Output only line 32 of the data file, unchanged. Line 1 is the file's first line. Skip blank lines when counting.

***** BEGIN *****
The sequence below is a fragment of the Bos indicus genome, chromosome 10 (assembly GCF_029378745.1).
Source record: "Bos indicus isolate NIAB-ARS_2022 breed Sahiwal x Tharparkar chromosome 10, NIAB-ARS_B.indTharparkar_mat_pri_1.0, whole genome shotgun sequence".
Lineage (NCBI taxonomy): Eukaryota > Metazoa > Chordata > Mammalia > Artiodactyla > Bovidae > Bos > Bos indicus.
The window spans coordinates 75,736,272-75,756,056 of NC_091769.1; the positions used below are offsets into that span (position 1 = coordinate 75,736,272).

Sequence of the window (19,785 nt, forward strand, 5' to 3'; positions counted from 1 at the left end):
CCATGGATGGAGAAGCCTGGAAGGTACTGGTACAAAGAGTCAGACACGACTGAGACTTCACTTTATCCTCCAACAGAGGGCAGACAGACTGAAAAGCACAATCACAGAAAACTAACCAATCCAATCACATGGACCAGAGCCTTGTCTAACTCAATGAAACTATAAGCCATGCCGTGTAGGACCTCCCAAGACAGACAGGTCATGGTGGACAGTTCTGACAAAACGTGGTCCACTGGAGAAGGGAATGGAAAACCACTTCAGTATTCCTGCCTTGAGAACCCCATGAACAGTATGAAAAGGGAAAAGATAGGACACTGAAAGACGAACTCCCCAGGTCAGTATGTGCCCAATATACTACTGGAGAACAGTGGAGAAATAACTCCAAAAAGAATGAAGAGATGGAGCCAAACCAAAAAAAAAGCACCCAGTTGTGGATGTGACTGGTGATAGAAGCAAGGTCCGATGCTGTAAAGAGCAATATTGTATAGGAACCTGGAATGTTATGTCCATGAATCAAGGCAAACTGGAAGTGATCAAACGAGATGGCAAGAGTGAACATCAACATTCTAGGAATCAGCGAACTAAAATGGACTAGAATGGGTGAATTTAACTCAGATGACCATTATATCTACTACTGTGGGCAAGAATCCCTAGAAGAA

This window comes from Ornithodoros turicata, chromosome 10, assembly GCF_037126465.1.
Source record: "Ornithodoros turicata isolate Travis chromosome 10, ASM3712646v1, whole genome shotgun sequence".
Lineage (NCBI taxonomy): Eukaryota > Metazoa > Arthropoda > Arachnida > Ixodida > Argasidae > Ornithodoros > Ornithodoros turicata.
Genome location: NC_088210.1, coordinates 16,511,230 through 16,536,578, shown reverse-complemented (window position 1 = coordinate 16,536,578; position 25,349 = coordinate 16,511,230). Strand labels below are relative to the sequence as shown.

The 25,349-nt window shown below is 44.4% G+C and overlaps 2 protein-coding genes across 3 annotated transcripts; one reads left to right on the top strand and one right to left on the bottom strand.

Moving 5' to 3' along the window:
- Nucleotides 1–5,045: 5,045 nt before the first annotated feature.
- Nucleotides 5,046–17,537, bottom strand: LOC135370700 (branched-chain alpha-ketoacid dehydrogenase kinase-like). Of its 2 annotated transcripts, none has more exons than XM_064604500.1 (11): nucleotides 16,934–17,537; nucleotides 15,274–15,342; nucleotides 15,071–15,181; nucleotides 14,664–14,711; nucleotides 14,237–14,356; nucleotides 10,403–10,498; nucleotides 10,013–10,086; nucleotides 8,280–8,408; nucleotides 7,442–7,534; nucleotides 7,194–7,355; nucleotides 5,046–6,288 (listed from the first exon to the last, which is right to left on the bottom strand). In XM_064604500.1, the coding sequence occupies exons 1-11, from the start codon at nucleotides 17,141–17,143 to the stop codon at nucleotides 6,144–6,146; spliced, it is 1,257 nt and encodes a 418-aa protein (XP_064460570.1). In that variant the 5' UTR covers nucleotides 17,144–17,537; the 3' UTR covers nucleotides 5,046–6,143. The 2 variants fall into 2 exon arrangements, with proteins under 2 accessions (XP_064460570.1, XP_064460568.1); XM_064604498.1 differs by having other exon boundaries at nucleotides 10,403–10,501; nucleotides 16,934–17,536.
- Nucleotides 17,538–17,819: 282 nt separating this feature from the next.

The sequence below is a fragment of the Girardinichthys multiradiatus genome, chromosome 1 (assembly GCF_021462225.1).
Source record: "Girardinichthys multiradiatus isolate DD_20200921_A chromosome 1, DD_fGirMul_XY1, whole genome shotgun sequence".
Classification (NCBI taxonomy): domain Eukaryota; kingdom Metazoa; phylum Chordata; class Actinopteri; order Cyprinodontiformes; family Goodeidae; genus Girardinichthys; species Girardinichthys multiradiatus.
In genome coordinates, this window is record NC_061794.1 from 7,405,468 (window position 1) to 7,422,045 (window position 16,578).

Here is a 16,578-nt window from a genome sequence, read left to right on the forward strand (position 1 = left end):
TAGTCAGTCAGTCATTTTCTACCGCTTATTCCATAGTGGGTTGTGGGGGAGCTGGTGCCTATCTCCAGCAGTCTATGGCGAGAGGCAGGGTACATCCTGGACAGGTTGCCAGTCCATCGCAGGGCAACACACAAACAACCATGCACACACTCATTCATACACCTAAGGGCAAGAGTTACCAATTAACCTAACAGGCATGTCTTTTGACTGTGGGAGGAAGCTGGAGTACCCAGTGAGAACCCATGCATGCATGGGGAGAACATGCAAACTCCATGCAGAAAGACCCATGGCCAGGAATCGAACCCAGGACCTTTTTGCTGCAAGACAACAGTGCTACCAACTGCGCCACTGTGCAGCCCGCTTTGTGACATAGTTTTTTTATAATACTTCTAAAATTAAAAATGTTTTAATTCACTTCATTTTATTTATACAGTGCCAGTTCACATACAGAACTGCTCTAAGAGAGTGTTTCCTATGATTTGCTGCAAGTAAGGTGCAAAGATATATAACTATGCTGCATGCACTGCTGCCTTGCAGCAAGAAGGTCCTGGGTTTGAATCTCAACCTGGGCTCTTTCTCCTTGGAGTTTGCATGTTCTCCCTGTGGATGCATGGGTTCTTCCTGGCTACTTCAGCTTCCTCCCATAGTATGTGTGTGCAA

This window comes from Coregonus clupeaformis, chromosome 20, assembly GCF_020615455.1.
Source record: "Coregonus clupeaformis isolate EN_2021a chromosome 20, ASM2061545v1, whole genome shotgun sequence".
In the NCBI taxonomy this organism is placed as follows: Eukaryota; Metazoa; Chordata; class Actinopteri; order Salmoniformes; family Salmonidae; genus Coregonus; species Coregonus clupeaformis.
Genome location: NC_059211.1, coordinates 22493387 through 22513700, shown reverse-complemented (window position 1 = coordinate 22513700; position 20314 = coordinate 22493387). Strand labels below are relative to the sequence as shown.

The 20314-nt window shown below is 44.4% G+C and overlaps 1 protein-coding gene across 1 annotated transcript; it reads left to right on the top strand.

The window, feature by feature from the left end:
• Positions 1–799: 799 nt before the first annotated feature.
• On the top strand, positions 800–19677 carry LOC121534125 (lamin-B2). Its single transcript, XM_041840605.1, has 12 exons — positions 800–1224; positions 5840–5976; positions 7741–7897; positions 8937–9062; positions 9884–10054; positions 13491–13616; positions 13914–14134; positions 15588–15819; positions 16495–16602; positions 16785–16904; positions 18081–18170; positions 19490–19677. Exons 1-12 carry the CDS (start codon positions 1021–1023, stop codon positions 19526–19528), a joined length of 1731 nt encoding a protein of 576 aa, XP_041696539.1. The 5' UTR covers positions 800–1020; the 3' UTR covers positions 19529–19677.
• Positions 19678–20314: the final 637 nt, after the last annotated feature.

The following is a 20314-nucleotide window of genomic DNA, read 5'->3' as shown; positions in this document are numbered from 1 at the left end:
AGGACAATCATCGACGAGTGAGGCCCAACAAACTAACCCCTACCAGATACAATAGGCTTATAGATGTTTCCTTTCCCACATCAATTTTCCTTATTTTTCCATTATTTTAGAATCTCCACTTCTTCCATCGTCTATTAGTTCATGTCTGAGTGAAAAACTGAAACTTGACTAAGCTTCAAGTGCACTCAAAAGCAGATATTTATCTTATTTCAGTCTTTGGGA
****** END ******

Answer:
AGGACAATCATCGACGAGTGAGGCCCAACAAACTAACCCCTACCAGATACAATAGGCTTATAGATGTTTCCTTTCCCACATCAATTTTCCTTATTTTTCCATTATTTTAGAATCTCCACTTCTTCCATCGTCTATTAGTTCATGTCTGAGTGAAAAACTGAAACTTGACTAAGCTTCAAGTGCACTCAAAAGCAGATATTTATCTTATTTCAGTCTTTGGGA